Sat phone session with Fedor.
“It’s been a fruitful day for me. In the morning we received our regular weather forecast from Lee Bruce which suggested 20+ knots of steady wind all day. The weather looked cooperative for the rudder repair and there was no precipitation which will allow working with epoxy, so I decided it’s now or it’ll be too late.
Problem in brief: The tiller on each rudder has two locking bolts, one at the end tightens the tiller around the rudder stock and one in the middle centers the tiller to the rudder. This central bolt failed around
@@apos@@Open 85’ yacht ‘Trading Network Alye Parusa’ weights 30 tons and her rudder is very solid and heavy. I had to disconnect the rudder which weights 70 kg and has a draught of 1.7 meters and make sure it wouldn’t slip or crash turn at 90 degrees angle to the boat. Firstly I decided to work on starboard tack with the boat heeling over to port with the damaged rudder sitting out of the water. But this proved to be the wrong approach as the disconnected rudder flipped to a dangerous angle and waves were hitting it badly. So, I reassembled it, gibed and put the damaged rudder in the water and under pressure. I then drilled an additional hole through the rudder stock and poked a screw driver through to create a strut which I lashed with spectra ropes to rail stanchions, the mainsheet traveler, and the push pit. Once the rudder was secured I switched off the autopilot as there was no need for it, took the tiller off, and found why the central bolt snapped. The stainless steel sleeve we installed in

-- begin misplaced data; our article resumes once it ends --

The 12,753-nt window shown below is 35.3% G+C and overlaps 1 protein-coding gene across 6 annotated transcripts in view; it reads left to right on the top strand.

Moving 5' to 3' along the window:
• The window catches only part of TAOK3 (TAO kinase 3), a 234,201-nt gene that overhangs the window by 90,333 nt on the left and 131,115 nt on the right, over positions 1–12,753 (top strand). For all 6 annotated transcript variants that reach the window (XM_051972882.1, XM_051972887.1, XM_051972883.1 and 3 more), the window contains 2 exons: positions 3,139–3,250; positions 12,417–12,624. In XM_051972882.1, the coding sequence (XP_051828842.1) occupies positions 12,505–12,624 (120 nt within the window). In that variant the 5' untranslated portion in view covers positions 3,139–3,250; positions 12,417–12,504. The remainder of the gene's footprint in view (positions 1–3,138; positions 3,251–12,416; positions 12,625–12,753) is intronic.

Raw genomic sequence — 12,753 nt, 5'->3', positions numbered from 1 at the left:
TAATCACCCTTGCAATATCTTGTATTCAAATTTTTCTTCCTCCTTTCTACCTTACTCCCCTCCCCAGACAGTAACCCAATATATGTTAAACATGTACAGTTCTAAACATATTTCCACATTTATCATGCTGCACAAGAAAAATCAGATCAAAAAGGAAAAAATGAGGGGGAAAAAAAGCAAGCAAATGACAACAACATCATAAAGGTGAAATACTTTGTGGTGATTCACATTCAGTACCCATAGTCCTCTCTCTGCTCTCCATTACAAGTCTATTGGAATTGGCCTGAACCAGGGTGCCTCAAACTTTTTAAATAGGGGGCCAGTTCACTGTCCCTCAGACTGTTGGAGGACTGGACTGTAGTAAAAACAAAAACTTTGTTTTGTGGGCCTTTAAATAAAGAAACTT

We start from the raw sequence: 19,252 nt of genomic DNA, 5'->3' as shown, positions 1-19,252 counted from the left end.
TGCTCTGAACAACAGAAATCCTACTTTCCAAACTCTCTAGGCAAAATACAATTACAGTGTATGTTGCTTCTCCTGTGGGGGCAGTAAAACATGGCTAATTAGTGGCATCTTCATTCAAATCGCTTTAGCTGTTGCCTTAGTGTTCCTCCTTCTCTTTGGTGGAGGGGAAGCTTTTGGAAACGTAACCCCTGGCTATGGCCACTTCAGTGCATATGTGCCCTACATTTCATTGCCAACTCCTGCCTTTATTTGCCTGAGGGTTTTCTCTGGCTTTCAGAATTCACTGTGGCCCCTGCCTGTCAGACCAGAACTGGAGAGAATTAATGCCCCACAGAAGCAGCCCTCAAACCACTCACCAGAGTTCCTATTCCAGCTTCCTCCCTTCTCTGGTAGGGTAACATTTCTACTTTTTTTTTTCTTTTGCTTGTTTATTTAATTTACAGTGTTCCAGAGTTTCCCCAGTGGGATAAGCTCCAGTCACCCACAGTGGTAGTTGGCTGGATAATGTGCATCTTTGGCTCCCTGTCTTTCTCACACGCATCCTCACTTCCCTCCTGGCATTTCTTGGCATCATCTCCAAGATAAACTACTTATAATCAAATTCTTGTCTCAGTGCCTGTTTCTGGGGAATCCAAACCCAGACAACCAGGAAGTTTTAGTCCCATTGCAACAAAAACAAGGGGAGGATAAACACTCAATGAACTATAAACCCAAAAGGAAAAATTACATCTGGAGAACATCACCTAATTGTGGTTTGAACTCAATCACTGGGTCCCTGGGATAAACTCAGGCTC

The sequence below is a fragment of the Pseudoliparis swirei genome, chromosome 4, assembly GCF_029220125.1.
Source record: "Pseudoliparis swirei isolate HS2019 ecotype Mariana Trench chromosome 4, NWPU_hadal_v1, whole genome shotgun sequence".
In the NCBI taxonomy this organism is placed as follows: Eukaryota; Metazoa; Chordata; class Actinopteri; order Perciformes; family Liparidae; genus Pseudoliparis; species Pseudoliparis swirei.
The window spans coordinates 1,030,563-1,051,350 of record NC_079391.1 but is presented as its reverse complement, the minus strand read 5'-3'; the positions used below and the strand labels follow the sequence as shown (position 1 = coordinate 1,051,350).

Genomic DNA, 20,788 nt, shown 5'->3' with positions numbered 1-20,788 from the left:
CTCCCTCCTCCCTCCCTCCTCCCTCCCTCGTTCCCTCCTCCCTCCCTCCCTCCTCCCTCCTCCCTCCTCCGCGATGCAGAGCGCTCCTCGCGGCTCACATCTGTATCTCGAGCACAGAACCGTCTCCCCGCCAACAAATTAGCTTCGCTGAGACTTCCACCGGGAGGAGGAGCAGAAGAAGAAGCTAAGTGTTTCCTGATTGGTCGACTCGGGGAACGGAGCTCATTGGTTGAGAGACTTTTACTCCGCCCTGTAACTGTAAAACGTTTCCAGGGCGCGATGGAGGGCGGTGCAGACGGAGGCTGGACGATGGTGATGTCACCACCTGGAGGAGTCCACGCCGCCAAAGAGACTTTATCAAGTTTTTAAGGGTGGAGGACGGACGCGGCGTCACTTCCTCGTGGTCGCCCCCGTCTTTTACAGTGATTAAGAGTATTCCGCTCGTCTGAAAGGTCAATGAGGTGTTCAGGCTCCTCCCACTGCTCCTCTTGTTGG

Meanwhile the boat was sailing on port tack with the port rudder out of the water and the starboard rudder locked in the central position keeping the boat on course. I managed to balance the boat with the sails and she sailed a perfect straight line. It was like she could feel the importance of the moment for the well being of us both and that I’m treating her like an ill patient and that she must be well-behaved. Unfortunately working on the leeward side freezing cold water constantly splashed over me but thank God it was not raining. The day passed very quickly with running from stern to cabin, charging the hand drill, mixing epoxy, changing broken blades for the metal hand saw. It was plenty of physical exercise and fresh air. It’s 10 meters from the navigation station to the stern of the boat. I think I ran a good 5 kilometers. Unusual for a solo sailor that spends most of the time locked in the 2 x 3 meter cockpit.
Once I tightened the bolts heavy rain arrived but the job was done. I was back inside the boat and the kettle was on.. I will not say that it’s a perfect job and I don’t much care for how it looks but taking into account the conditions I don’t think we did too bad a job. I just hope it will last to
After almost 10 hours on deck, I really needed a good rest but that was not the case. Around